Toro Rosso chief engineer Laurent Mekies describes the unique nature of setting up an F1 car for the Singapore Grand Prix.
During the gradual migration of F1 to the Far East, the Singapore Grand Prix has become a firm favourite with the crowds, the bright lights and stunning backdrop pulling in tourists – and tourist dollars – from all around the world. But it isn’t necessarily a favourite of the engineers and mechanics, for whom setting up a racing car to tackle the city streets presents something of a headache. Toro Rosso’s chief engineer Laurent Mekies explains why.
'In Singapore we have a unique ride-height setting'
Laurent, what’s so different about Singapore?
The first time we came to Singapore it definitely threw up a few surprises. In generally you know what to expect from a street circuit: you know to set the car up with the highest level of downforce for the slow corners, and have a soft set-up because of the bumpy surface. But, when we first raced here we realised there was a lot of big bumps. It’s nice to watch of TV because you can see the F1 cars are genuinely racing on normal city streets, but for the teams it’s really difficult to ride those bumps as it has serious implications for the ride-height of the car. In Monza we have a unique low-downforce rear wing that doesn’t appear anywhere else: In Singapore we have a unique ride-height setting. The track forces you to run the car softer than you would like. Any twisty layout forces you to have a soft car – but it’s the surface that kills you here: it makes you run the car far softer than you would like to. And then there are a couple of artificial kerbs that create chicanes. You have to decide whether it’s possible to ride those or not and have to adapt your set-up accordingly.
How do you prepare over the weekend for racing at night?
We have the practice sessions on Friday in the evening at the same time as the race on Sunday to simulate those conditions. It gives the drivers an opportunity to get used to racing under the lights. For them it’s important; for us in the garage, it’s not a big deal.
Does the high humidity affect the car at all?
Not really. The engines will be tuned for it and we’ll get a different level of power, but there isn’t anything we can do about that and at the end of the day it doesn’t really affect the car, you just factor it into your simulation.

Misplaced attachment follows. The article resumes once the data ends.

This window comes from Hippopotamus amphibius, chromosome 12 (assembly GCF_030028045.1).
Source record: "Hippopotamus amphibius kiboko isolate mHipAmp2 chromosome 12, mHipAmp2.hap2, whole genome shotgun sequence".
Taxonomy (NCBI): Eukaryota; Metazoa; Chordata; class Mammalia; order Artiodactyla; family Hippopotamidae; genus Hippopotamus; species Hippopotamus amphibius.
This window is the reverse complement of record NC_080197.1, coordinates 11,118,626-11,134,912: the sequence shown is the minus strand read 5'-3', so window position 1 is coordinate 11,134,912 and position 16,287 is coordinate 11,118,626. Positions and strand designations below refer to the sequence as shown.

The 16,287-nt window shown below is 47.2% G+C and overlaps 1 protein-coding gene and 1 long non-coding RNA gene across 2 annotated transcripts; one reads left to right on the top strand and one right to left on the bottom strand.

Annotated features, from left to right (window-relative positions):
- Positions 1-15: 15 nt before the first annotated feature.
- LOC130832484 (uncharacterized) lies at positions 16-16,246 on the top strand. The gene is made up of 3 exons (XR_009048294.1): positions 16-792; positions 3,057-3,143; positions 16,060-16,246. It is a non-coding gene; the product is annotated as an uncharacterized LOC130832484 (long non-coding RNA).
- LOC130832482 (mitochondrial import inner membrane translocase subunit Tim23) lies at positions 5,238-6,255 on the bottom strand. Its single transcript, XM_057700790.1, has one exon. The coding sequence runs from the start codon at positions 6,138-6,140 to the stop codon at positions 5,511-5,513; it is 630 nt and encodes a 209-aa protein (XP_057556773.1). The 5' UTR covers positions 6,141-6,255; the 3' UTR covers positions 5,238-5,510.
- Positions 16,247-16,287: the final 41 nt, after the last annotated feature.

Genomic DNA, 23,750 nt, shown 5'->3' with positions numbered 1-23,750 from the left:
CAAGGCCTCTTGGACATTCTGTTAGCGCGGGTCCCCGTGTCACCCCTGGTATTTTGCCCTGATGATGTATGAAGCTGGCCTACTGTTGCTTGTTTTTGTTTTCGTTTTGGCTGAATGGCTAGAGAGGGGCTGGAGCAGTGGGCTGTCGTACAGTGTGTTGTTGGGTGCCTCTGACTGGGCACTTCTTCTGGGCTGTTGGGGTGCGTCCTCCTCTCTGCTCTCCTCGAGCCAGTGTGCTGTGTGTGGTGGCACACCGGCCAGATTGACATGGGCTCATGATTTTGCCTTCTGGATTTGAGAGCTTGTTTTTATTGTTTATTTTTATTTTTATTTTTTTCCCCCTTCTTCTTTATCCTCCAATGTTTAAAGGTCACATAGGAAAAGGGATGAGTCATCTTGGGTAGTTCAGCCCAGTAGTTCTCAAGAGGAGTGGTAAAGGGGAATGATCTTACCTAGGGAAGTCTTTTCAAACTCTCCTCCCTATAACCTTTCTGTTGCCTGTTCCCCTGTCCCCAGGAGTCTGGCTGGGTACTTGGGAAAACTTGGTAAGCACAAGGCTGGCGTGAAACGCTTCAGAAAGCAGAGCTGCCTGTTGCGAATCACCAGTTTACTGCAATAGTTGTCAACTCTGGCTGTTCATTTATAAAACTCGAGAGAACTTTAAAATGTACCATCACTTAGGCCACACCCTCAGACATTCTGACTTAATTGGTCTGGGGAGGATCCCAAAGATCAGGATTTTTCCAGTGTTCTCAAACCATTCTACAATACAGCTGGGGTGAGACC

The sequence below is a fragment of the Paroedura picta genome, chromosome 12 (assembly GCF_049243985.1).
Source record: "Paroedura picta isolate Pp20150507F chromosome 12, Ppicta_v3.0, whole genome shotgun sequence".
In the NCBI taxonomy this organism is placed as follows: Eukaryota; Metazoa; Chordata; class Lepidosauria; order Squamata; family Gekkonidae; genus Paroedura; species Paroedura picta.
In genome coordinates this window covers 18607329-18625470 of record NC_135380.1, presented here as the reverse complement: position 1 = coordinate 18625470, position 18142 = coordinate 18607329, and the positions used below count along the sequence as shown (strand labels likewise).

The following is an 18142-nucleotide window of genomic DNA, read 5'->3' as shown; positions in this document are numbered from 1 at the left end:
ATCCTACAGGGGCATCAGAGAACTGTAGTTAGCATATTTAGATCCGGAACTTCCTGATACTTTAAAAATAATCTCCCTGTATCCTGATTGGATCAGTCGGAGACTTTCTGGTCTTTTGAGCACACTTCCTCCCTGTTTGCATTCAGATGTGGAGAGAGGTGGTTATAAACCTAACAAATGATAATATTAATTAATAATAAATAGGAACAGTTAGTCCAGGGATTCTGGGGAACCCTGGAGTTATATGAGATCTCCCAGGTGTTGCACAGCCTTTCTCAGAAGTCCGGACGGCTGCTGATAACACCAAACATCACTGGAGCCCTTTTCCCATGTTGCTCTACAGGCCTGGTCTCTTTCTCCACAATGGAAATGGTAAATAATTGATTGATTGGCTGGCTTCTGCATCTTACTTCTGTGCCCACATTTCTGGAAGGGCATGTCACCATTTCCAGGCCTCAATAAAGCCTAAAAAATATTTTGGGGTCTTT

Do you bring more spare parts to a street circuit race, given the greater opportunities to damage the car during practice and qualifying?
Not really, it’s just a risk you accept. We will maybe bring a couple more front wings, because this is an easy place to leave a front wing on the side of the street, but for the rest of the car we have the usual number of spares. Apart from the bumps it’s a Monaco-style track with one very high-speed corner. Like always on a street circuit we try to give the drivers a car that they can have confidence in straight away – that’s very important here because one mistake can be very costly.
'It is very hot and you will see mistakes happening when the fatigue sets in'
The racing here has been a little on the processional side in the past – will the DRS change that?
Overtaking around Marina Bay has been very difficult in the past and I don’t expect it to be very different this year, even with the DRS. However, you still get plenty of excitement because it is very hot and you will see mistakes happening when the fatigue sets in.
Will the lack of overtaking opportunities mean going back to a situation where qualifying suddenly become crucially important again? Will you gear the car for qualifying rather than the race?
It does and we will. We will spend more of our time focused on qualifying during the practice sessions. This means doing more low-fuel running, letting the driver get used to running with a light car and helping us find a set-up that is optimised for qualifying. Compared to what’s been usual this year it requires a mindset change in the garage.
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